Property tax rate increase proposed by County Commission
Staff opened dividers to accommodate the crowd of residents, many wearing Police Benevolent Association T-shirts, at the Flagler County Board of County Commissioners budget workshop on Monday, July 27, at the Emergency Operations Center.
The Flagler County Sheriff's budget was a big part of the proposed budget.
“Commissioner Hanns was right, we worked pretty hard on this one.”— Flagler County Sheriff James Manfre
“The original request was a $2.3 million increase, and the county didn't want us to increase more than $1.5 million,” Sheriff Jim Manfre said after the meeting.
To compromise, the county came up with $300,000 and the city of Palm Coast, upon approval, is expected to come up with an additional $100,000 to offset some of the difference.
The increase will pay for additional deputies and civilian staff. The Communications Center, which is where the phones are answered when people call 911 in the community, is also understaffed at the Emergency Operations Center. Manfre said the volume of calls has increased 50% in the past two years. There is no known explanation for the increase, but Manfre said the need for more staff is clear.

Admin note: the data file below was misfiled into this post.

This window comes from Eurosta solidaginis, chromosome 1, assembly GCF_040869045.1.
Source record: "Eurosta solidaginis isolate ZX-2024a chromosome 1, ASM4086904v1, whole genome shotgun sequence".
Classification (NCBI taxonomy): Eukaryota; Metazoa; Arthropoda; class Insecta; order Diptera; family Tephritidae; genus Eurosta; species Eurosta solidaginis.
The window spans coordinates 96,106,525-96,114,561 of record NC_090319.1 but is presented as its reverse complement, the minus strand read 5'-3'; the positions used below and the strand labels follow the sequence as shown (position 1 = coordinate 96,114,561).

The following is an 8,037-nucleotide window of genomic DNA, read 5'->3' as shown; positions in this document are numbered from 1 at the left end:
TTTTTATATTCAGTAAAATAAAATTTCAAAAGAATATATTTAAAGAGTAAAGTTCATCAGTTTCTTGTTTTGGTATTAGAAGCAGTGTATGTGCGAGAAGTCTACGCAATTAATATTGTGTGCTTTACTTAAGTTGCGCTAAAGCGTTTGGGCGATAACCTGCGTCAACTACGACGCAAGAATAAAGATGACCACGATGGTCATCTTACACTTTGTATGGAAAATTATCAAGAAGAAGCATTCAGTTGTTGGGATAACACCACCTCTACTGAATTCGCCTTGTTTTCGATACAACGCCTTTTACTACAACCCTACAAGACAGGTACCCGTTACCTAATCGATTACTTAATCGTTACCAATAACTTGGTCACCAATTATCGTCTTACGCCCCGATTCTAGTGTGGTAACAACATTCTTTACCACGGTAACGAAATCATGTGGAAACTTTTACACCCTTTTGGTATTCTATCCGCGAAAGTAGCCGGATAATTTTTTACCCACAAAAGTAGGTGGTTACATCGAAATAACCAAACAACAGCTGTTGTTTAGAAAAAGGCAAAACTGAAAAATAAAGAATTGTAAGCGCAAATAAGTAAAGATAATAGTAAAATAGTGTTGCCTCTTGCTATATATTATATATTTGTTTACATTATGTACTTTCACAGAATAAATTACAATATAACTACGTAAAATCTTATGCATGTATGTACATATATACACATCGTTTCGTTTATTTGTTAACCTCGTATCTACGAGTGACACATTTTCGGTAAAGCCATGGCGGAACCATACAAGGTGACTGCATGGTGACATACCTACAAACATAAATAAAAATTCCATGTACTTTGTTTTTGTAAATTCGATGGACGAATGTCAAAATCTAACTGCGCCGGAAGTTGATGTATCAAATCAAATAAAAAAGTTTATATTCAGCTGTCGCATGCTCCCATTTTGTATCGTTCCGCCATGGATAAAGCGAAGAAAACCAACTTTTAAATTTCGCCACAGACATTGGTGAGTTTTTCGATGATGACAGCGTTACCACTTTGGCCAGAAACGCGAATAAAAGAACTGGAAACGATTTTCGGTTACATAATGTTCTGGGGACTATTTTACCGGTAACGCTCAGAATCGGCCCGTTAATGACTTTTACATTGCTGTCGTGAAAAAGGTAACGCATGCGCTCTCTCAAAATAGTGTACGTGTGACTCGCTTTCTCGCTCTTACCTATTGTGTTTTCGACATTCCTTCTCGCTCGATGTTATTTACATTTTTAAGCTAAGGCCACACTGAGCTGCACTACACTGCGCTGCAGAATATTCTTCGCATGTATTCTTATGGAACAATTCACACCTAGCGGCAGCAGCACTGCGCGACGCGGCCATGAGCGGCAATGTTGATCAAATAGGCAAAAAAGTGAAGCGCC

The T-shirts in the audience were worn to support the sheriff's budget, which is expected to pave the way for salary increases for deputies. PBA officer Mike Scudieri spoke in favor of the budget for that reason, and Manfre said the pay increases would bring Flagler County more in line with salaries for deputies in neighboring counties.
Property taxes for homeowners are set to rise an average of 4.76% after a special meeting of the Flagler County Board of Commissioners at the Emergency Operations Center on Monday, July 27.
The rate is expected to generate $52,847,961 in property tax revenue, an increase of $3.2 million, up 6% from the current budget.
If approved, an owner of a $150,000 home would pay about $794 in taxes after the $50,000 homestead credit.
The special meeting, a precursor to two public budget hearings required by the state, followed a budget workshop in which County Administrator Craig Coffey explained the process and said meetings with the constitutional officers had been conducted prior to the meeting. Perhaps crediting the amicable atmosphere in the room.
Coffey explained that Flagler County, unlike many in the state, offers unique services to its residents including, but not limited to, an airport, senior services and parks.
The commissioners passed the proposed budget and set the first public hearing for 5:30 p.m. Thursday, Sept. 3.
Wanted: Airport Director
Roy Sieger, Flagler County Airport director, tendered his resignation, effective Aug. 24, after more than six years on the job. Sieger has accepted the airport director position at Tampa International Airport. Coffey said the administrative staff was “combing the country” for a suitable replacement.
Brian McMillan contributed to this report.